Posted by: Nazausgraben | July 10, 2009


If you live in or know of a small village, where a large gazebo dominates a neatly trimmed grassy park; where tall oaks cast their cool shade and the air smells of sweet lilac, where the sounds of children at play and scores of birds broadcast  their calls in beautiful harmony..where the lush grass is covered by blankets occupied by basket-laden mothers and fathers, grandmothers in their folding chairs, the tiniest newborns swaddled against the cool of the day, and children begging for yet another piece of pie…if you have experienced this idyllic type of early summer evening, then you’ll recognize what it is like to be in Pinswang during July and August.

So it was that on this Thursday evening…cool and crisp, more early October than July….S. and I found ourselves following the well-trodden tractor path across the large farmers fields ensconcing our Haus on three sides (the Roman Road makes its ancient meandering way along the fourth), headed toward the village’s outdoor covered stage where the first concert of this summer season’s Pinswanger Musikkapelle (band) is about to take place.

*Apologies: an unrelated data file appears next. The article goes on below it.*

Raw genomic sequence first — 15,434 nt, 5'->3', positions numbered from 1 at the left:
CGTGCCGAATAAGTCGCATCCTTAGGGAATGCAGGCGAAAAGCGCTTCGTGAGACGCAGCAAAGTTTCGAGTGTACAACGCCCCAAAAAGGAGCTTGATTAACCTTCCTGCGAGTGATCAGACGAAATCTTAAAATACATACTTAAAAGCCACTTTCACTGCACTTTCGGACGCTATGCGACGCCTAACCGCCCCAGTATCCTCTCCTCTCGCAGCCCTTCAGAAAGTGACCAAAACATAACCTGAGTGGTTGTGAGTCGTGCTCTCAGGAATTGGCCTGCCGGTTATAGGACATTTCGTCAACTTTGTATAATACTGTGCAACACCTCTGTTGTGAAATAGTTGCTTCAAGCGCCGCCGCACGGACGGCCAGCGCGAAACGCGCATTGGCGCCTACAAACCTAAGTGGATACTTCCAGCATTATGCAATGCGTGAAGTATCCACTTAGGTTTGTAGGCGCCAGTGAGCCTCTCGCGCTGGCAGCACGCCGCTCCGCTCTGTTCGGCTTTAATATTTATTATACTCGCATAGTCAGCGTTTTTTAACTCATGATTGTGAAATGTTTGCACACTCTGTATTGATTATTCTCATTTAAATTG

Hubert rode his ageing bicycle hurriedly past us, but in the opposite direction.

“I’ll be there…I’ll be right there!” A quick wave and a gust of air tumulting in his wake, and Hubert is gone. We assume that the ‘there’ was the same ‘there’ to which we were now headed.

Now, after but a short walk winding past six or seven homes, we arrived at our destination. A quick glance revealed that there was no gazebo; rather, one’s attention was immediately drawn to the simple but elegant covered stage.

The Pinswang Village Stage is a relatively new structure, curved slightly into a wide covered half-moon with the larger bow opening shell-like onto a large open grassy area.  The stage sits an arm’s length each between two buildings. On the west side, you’ll find the combination fire house/Pinswanger Musikkapelle (band) and Chorverein (Choral Association) rehearsal halls; on the east side sits the combination Rathaus (government building with the Mayor’s Office within)/kindergarten/elementary school/village meeting hall.